A total of 36 subjects were randomized in the study, and one was withdrawn due to non-compliance. Ultimately, 32 subjects were included in the glucose and insulin analyses and 35 were included in the satiety VAS, GI tolerability and palatability analyses.

Consumption of the Fiber Scone significantly reduced postprandial glucose and insulin incremental areas under the curve (43-45% reduction and 35-40% reduction, respectively, p<0.05 for both) as well as postprandial glucose and insulin maximum concentrations (8-10% and 22% reductions, respectively, p<0.05 for both).  Ratings of hunger and desire to eat were also significantly reduced following consumption of the Fiber Scone vs. the Control Scone during the 180 minutes after intake (p<0.05) and there were no GI side effects with the Fiber Scone compared with Control.


This study shows significant reductions in postprandial glucose and insulin levels associated with the replacement of refined carbohydrate with RS4 in healthy subjects. In addition, ratings of hunger and desire to eat were reduced after consumption of the RS4-containing food product, a first for this specific RS ingredient. Incorporation of a fiber such as RS4 into the diet has potential clinical and practical relevance due to favorable impacts on markers of cardiometabolic health.12,13


  1. Stewart ML, Wilcox ML, Bell M, Buggia MA, Maki KC. Type-4 resistant starch in substitution for available carbohydrate reduces postprandial glycemic response and hunger in acute, randomized, double-blind, controlled study. Nutrients. 2018;10(2).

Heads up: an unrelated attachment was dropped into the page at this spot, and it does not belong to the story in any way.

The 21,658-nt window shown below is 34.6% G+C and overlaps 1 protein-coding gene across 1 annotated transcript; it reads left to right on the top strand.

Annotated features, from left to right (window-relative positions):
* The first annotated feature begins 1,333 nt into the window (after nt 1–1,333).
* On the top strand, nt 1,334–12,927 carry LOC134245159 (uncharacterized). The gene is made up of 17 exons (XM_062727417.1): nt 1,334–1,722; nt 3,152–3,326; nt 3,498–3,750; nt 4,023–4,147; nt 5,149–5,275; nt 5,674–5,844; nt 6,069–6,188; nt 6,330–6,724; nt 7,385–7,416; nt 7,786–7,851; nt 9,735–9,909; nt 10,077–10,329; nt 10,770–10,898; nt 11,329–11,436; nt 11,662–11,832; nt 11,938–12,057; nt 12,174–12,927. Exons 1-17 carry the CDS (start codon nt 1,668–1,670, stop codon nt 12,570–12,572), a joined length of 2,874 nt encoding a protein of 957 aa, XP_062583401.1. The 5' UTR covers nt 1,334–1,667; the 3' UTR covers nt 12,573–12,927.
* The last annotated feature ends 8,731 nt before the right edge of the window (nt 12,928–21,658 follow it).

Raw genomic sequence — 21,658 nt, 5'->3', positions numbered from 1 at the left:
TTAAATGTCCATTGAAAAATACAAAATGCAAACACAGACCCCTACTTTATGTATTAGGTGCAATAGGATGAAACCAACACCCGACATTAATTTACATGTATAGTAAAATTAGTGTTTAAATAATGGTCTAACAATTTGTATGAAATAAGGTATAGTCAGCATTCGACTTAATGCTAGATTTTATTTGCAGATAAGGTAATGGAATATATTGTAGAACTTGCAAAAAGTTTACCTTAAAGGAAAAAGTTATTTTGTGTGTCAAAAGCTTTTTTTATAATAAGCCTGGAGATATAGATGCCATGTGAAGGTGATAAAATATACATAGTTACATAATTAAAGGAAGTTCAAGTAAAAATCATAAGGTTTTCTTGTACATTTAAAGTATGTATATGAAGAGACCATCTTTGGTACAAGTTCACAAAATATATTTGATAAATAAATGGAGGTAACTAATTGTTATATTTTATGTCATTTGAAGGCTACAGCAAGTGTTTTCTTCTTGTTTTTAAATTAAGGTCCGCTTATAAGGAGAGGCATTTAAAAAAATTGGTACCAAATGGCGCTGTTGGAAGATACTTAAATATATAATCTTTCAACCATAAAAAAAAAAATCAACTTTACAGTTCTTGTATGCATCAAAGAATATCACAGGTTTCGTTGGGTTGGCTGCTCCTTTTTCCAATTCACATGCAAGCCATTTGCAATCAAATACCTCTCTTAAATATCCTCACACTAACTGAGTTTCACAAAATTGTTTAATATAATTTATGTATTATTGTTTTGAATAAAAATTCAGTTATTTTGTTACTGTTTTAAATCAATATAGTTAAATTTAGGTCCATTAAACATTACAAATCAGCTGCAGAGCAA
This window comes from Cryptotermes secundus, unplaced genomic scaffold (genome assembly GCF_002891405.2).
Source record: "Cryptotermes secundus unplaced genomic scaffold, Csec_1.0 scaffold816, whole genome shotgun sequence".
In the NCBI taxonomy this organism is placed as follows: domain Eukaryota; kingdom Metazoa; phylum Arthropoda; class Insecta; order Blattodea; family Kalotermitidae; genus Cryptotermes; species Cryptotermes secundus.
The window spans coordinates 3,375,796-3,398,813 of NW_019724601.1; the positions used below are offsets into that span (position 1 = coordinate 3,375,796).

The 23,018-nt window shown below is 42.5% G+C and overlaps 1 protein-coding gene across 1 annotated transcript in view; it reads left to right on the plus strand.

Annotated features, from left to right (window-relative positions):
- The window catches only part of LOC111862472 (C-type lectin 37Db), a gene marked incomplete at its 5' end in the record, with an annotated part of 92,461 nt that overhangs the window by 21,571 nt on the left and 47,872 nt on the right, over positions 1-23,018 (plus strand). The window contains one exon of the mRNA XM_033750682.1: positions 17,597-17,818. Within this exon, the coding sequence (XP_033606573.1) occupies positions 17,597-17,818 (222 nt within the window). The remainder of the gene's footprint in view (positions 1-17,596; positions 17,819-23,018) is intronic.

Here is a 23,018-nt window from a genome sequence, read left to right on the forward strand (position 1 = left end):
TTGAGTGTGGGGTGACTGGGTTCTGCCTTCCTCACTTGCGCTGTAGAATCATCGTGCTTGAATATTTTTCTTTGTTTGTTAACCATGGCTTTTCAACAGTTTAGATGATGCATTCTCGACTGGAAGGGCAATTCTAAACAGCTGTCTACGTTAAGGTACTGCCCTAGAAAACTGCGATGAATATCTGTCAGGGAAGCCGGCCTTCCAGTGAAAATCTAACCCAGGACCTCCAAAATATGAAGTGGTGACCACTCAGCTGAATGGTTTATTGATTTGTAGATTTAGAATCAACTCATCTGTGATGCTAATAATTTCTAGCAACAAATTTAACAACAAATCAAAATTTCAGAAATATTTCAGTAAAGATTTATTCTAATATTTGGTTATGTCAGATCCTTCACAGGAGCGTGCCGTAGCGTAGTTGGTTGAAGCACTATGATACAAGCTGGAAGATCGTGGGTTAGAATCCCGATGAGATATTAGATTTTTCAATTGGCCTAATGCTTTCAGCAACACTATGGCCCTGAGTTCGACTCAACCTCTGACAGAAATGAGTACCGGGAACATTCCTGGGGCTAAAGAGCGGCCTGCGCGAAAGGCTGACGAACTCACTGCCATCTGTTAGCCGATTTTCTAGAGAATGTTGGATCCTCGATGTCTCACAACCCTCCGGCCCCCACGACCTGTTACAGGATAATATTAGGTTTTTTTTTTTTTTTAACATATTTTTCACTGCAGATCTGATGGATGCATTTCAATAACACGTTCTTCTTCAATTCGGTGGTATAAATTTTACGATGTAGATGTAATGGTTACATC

2. Dahl WJ, Stewart ML. Position of the Academy of Nutrition and Dietetics: Health implications of dietary fiber. J Acad Nutr Diet. 2015;115:1861-1870.
  3. Stephen AM, Champ MM, Cloran SJ, et al. Dietary fibre in Europe: current state of knowledge on definitions, sources, recommendations, intakes and relationships to health. Nutr Res Rev. 2017;30:149-190.
  4. Tosh SM. Review of human studies investigating the post-prandial blood-glucose lowering ability of oat and barley food products. European J Clin Nutr. 2013;67:310-317.
  5. Robertson MD. Dietary-resistant starch and glucose metabolism. Curr Opin Clin Nutr Metab Care. 2012;15:362-367.
  6. Haub MD, Hubach KL, Al-Tamimi EK, Ornelas S, Seib PA. Different types of resistant starch elicit different glucose reponses in humans. J Nutr Metab. 2010;2010.
  7. Al-Tamimi EK, Seib PA, Snyder BS, Haub MD. Consumption of cross-linked resistant starch (RS4(XL)) on glucose and insulin responses in humans. J Nutr Metab. 2010;2010.